are commonly identified as being related to the Dinolfos, although this is easily debatable due to the lack of information between the two species. Dairas are also a likely relative, due to the similar appearance and their use of primitive weaponry. Yet another potential relative are the Tokay, another primitive reptilian species.

Magic SwordEdit

Although unconfirmed, it is possible that the Magical Sword formed the basis for the Master
Magic Sword

Magic Sword

Sword of later games, as it is the third, final, and most powerful sword in the game. Some fans believe them to be one and the same.

MagicianEdit

The Magician is a character from Zelda II: The Adventure of Link. Never seen in-game, the
Magician
Magician is mentioned in the game's prologue. He was the court wizard to the King of Hyrule, who attempted to grasp control of the Triforce of Courage.

CarockEdit

The Magician is never seen in-game, but there are pictures of him in the instruction manual for The Adventure of Link. These pictures greatly resemble artwork for Carock, the boss of the Maze Island Palace. Though nothing ever confirms this, it is possible that the two share some kind of connection.

Alter Ego of GanonEdit

While it does not state it as fact, Hyrule Historia offers the suggestion that the Magician may have been an alter ego of Ganon, much like Agahnim from A Link to the Past, or at the very least that he was working under Ganon's command, citing his persistence in learning about the secrets of the Triforce as possible evidence of this.

PossessionEdit

In the artwork accompanying the scene where the prince and Magician are interrogating Zelda for the location of the remaining Triforce piece, the Magician is shown to be partially merged with the prince's shadow, implying that the Magician might have possessed the prince into interrogating Zelda.

North CastleEdit

It is often supposed that North Castle (which does not appear in any other game) may be the
North Castle
same as Hyrule Castle, as both structures have moats. However, due to the geographical location, this hypothesis is likely untrue.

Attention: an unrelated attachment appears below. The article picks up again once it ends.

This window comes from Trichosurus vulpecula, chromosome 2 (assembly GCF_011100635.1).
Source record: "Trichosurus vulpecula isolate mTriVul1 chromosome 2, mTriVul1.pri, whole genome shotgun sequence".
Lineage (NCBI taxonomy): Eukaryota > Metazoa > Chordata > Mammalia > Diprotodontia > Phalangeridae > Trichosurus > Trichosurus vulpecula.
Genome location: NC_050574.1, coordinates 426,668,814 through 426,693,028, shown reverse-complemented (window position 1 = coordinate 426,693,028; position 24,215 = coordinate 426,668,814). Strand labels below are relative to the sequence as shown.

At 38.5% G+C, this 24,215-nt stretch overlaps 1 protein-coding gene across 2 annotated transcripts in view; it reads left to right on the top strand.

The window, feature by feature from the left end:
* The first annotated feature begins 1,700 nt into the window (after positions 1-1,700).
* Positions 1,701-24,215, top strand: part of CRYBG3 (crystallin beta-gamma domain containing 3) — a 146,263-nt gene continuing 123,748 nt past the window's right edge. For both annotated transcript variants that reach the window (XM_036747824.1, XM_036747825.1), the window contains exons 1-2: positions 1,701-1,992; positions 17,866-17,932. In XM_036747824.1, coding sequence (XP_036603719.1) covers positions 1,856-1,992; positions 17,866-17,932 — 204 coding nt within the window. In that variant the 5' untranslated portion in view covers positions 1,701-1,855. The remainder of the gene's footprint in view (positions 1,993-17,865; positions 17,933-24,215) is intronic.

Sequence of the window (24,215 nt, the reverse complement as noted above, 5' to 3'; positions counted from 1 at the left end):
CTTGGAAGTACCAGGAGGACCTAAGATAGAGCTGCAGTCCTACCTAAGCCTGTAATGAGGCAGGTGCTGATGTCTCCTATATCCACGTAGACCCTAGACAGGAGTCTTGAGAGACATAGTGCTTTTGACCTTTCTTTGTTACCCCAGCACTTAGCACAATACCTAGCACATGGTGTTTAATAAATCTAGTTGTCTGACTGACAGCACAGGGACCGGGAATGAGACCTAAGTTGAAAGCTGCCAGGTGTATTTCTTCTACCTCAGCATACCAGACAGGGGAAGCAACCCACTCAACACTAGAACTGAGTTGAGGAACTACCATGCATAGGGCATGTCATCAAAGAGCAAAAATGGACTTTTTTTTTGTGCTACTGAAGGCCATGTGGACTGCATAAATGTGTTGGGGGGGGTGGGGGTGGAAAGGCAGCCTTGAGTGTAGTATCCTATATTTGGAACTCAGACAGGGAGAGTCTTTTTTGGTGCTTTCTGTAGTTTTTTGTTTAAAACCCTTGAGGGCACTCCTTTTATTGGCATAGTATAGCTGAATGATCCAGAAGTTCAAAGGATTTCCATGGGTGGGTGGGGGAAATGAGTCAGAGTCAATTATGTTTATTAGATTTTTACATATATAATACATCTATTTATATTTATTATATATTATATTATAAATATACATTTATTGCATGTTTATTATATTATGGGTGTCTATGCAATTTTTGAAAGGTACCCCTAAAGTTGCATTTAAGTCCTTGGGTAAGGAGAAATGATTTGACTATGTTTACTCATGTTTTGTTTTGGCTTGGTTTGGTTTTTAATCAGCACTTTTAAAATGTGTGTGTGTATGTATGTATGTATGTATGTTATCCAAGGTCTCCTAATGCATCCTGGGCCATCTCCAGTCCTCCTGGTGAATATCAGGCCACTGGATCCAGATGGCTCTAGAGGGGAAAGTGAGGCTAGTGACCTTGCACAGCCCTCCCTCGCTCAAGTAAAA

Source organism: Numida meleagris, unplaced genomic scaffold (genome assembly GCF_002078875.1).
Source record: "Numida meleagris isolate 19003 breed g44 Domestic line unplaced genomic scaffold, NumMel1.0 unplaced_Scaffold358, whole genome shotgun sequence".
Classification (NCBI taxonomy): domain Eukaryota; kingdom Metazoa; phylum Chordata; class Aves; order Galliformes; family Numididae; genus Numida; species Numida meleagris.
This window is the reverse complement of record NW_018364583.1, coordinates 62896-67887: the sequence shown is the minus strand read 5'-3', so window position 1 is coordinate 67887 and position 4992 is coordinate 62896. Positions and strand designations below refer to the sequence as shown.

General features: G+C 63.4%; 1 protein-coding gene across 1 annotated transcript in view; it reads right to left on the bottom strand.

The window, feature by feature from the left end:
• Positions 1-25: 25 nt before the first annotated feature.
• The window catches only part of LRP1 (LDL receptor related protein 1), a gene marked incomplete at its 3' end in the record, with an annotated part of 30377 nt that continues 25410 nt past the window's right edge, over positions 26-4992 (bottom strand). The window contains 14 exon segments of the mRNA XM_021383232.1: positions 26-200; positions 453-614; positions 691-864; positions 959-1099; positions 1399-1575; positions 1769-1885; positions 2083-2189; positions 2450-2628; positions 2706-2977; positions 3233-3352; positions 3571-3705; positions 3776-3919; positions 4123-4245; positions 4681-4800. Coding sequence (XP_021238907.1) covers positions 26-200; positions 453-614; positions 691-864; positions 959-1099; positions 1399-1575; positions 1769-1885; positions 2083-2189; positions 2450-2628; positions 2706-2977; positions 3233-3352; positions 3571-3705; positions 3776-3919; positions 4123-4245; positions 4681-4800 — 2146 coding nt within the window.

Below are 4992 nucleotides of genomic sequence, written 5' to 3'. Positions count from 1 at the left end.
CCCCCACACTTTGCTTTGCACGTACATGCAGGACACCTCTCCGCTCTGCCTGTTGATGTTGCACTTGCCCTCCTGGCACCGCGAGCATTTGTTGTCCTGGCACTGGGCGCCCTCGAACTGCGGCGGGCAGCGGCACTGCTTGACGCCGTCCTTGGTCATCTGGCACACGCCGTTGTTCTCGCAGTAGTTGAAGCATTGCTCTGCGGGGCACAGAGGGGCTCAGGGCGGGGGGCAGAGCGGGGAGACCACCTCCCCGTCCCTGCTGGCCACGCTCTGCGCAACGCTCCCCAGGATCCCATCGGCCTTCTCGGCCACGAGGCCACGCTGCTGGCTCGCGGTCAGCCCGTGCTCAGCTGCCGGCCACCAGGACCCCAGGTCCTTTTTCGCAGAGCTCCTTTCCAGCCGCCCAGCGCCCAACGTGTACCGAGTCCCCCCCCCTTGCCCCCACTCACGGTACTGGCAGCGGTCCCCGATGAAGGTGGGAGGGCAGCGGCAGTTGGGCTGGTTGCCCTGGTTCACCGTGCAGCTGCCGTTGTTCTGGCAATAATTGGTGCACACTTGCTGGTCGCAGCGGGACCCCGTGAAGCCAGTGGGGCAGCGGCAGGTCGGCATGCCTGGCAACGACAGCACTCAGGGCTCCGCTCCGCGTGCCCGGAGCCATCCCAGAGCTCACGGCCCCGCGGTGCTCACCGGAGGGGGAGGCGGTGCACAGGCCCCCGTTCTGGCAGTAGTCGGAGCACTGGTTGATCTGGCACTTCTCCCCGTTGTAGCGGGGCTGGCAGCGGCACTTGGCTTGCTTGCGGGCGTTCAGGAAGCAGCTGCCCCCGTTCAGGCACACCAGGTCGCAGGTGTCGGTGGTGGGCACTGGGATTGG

Many of the timeline theories surrounding the Zelda games believe that the backstory of Zelda II took place before any of the other games. If this is correct, it may be that after Princess Zelda was placed in North Castle for the duration of her magical slumber, the royal family constructed and relocated to the building known throughout the rest of the series as Hyrule Castle.

Prince of HyruleEdit

In the artwork accompanying the scene where the prince and Magician are interrogating Zelda for
Prince of Hyrule
the location of the remaining Triforce piece, the Magician is shown to be partially merged with the prince's shadow, implying that the Magician might have possessed the prince into interrogating Zelda.

Princess ZeldaEdit

The relationship Zelda has with Link is close, possibly her closest. A popular theory among
Princess Zelda
fans is that of a romantic relationship between some of the Zelda and Link characters in the Zelda series. Although never explicitly confirmed in a video game title, this theory is based on hints given in the games, interviews with the game creators, and content of the animated series, comics, and manga (although the last three are generally considered non-canonical).

One hint of a romance between Zelda and Link is given at the end of The Adventure of Link, when the awakened Princess apparently kisses Link under the falling curtain.

Some cutscenes in Ocarina of Time featuring the two together have been interpreted as signs of an attraction. While Link and Zelda are escaping Ganon's Castle, Zelda will additionally show her concern for Link by shouting out whenever he is hurt. Moreover, in the game's final scene, Zelda and Link are floating in the sky together, sharing a decidedly sentimental (if not necessarily romantic) moment where Zelda apologies for involving Link in the events of the game and seems saddened by the situation. She also stated that she will not forget the time she spent with him in the Child Timeline as shown in Majora's Mask through Link's memory.